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Friday 30 October 2020

Burl reviews Kenny & Company! (1976)


Hello gumchewers, it’s Burl, here to review a family film from Don Coscarelli, the director of Phantasm! Yes, that’s right, a family film, but one with some pretty heavy Halloween themes, so rest assured it’s entirely apropos for this time of the year! The picture is a nice little bibendum by the name of Kenny & Company!

It’s a slice-o’-life story following twelve year-old Kenny, and his friends, enemies, and family, through a few weeks in the fall of 1975 or so! Ha ha! He lives somewhere near Los Angeles, so there’s not much in the way of autumnal atmosphere on display, but there’s a heavy emphasis on the approaching kidstravaganza of Halloween! We see Kenny at play, nearly messing up a football game by running the wrong way before his best buddy Doug sets him aright; we see him at school, where he interacts with a cool teacher played by Reggie Bannister, that Coscarelli mainstay we know so well from Phantasm II; we see him at home, with parents that are decent but sometimes annoy him or give him bad advice!

Mostly we see him hanging out with his pal Doug, played by the kid who was Mike in Phantasm! They skateboard, ride in their go-kart, pull pranks (including one cruel jest in which they fool the annoying kid across the street into snapping his fingers in a mousetrap) and generally behave much in the manner I recollect from my own days as a 70s youth! Ha ha, Kenny’s a fair bit older than I was at that time, but I still have some groovy memories from those pointy-lapelled days of yore! Much of the picture chronicles Kenny’s battle with a truly imposing bully called Johnny Hoffman, and his creepy little sidekick Pudwell (who is played by one of the kids from the same year's Grizzly, ha ha)!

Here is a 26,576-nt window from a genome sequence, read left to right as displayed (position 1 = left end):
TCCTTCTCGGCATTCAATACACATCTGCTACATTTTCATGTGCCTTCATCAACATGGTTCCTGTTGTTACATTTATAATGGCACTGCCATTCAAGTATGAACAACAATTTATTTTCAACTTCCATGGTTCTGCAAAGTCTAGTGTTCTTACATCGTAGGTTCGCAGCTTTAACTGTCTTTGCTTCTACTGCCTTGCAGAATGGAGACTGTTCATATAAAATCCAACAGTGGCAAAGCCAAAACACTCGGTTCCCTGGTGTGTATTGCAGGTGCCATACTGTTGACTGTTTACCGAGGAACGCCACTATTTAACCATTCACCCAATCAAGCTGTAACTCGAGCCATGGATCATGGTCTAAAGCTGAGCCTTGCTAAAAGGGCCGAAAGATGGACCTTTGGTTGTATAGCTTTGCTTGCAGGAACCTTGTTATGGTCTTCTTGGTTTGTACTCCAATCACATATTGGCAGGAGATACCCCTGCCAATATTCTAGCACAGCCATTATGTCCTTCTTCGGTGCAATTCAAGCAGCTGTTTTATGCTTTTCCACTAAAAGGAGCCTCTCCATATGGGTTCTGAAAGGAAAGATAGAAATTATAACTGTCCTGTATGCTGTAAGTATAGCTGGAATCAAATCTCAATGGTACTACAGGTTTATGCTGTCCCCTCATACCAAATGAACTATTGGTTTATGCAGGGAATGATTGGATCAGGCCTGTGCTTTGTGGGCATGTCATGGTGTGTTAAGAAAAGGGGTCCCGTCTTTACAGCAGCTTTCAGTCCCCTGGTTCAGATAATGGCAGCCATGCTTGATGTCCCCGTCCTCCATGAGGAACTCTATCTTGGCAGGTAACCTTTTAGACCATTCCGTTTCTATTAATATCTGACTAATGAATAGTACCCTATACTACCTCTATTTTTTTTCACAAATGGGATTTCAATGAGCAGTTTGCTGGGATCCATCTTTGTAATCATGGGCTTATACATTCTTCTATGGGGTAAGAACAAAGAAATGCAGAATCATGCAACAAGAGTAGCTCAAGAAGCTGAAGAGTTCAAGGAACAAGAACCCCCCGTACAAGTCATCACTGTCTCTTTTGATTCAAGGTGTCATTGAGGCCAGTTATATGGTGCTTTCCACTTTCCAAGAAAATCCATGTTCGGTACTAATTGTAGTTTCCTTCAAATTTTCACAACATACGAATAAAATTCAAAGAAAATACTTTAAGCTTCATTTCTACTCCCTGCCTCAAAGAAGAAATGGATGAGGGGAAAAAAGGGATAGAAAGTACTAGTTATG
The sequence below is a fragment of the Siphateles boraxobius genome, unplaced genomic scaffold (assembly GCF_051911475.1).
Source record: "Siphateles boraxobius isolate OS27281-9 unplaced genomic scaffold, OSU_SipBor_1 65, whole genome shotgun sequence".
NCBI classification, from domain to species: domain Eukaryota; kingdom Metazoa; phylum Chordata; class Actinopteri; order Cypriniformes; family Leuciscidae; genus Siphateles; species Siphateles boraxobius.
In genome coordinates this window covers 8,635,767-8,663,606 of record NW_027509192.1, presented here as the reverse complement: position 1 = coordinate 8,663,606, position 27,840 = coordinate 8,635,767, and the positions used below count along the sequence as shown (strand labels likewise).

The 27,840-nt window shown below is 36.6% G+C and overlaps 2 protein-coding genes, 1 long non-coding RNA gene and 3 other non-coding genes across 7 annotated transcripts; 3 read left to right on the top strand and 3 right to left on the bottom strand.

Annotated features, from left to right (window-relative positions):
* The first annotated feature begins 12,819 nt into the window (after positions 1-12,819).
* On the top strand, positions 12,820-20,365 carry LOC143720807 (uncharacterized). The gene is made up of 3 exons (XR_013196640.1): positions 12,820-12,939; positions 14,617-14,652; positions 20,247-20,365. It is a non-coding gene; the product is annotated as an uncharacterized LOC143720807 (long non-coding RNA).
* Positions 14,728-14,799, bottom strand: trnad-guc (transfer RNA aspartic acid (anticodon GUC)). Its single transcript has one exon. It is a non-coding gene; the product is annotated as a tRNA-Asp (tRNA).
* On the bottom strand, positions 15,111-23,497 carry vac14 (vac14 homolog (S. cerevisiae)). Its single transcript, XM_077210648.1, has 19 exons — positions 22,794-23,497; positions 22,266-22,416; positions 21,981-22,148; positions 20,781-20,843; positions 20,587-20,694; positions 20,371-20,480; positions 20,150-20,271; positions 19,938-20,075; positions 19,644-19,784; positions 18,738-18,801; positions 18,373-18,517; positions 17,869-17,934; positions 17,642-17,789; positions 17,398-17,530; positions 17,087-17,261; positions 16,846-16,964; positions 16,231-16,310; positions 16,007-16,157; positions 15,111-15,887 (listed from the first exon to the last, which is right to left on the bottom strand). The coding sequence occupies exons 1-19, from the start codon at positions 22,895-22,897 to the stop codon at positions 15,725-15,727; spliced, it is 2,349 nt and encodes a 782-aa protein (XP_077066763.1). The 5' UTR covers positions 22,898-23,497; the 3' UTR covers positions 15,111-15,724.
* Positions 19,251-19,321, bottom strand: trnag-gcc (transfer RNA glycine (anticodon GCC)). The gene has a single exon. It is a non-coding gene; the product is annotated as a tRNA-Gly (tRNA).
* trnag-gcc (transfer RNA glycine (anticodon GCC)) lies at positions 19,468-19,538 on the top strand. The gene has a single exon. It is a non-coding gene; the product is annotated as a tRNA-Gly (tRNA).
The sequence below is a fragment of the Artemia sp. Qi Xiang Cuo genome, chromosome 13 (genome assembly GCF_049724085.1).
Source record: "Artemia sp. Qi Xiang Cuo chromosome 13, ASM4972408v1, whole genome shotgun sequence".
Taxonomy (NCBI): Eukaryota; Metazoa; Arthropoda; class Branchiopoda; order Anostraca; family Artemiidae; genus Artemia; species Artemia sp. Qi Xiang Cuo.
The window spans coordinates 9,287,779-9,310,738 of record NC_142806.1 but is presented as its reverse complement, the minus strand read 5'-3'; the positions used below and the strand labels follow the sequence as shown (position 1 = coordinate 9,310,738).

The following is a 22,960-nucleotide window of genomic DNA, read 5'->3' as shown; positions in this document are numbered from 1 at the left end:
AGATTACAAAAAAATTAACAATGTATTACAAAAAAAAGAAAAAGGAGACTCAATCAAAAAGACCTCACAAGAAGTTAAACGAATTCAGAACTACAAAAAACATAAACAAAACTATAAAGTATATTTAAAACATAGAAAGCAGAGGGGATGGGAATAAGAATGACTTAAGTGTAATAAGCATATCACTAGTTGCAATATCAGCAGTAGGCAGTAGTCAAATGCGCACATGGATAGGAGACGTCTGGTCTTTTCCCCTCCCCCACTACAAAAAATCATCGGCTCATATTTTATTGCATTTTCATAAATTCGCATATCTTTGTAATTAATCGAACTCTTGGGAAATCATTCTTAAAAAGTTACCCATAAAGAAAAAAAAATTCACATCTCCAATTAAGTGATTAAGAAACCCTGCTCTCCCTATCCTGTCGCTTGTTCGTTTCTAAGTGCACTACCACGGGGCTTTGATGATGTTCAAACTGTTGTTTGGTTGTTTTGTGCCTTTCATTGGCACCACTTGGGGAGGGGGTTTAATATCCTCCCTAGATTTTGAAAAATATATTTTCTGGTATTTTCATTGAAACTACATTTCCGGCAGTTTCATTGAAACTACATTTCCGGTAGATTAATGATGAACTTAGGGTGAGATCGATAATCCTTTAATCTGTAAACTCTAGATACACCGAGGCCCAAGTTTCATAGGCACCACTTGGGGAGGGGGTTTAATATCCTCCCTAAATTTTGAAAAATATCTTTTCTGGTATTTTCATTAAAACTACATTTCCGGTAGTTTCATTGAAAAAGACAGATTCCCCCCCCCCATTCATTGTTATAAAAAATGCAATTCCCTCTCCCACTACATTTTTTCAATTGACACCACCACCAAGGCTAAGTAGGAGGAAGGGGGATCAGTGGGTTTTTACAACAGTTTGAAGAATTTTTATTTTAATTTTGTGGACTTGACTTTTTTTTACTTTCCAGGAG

But the shadow of Johnny Hoffman, large as it is, does not loom over the whole of Kenny & Company! It’s mostly blissfully nostalgic goings-on steeped in a heavy, all-natural 70s atmosphere - a Richard Linklater movie for the pre-teen set! Ha ha, Coscarelli probably wasn’t thinking about making a glorious time capsule when he made this picture, but just look at the clothes, the bikes, the cars in the background! Look at what Kenny and Doug do for fun, double skateboarding in a manner that today would have them on the evening news and then arrested! One of them even skates through a pile of flaming debris, and of course they also ride around in the back of a pickup truck!

We see Kenny daring to hold the hand of a girl he likes! And we see him visit the local muscleman! And of course in art class, Doug pulls the old trick of sculpting a hollow ball that will blow up in the kiln and destroy everybody else’s work! Ha ha, someone did this very trick in my art class back in grade 7! And then there’s Doug’s dad, a big, red-faced cop with a keen sense of humour, whose favourite gag is to lock people up with his handcuffs and then pretend he left the key at the office! It’s all perfectly wonderful, just a blissful good time at the movies! Even the many scenes of Kenny wrestling with his own mortality - a theme not unexpected if you’ve seen Phantasm - don’t harsh the buzz!

I guess I was in just the right frame of mind for this movie, and with the right company when I watched it, because I really loved it! Sure it’s shapeless and not terribly slick, and potentially boring to those who can’t find any entry point into its magical world! But I was with it from the start, and let me tell you, it’s worth a watch! It’s easily found on the internet for free, so go forth and step into the little time machine that is Kenny & Company, a film to which I bequeath three Pudwells! Ha ha!

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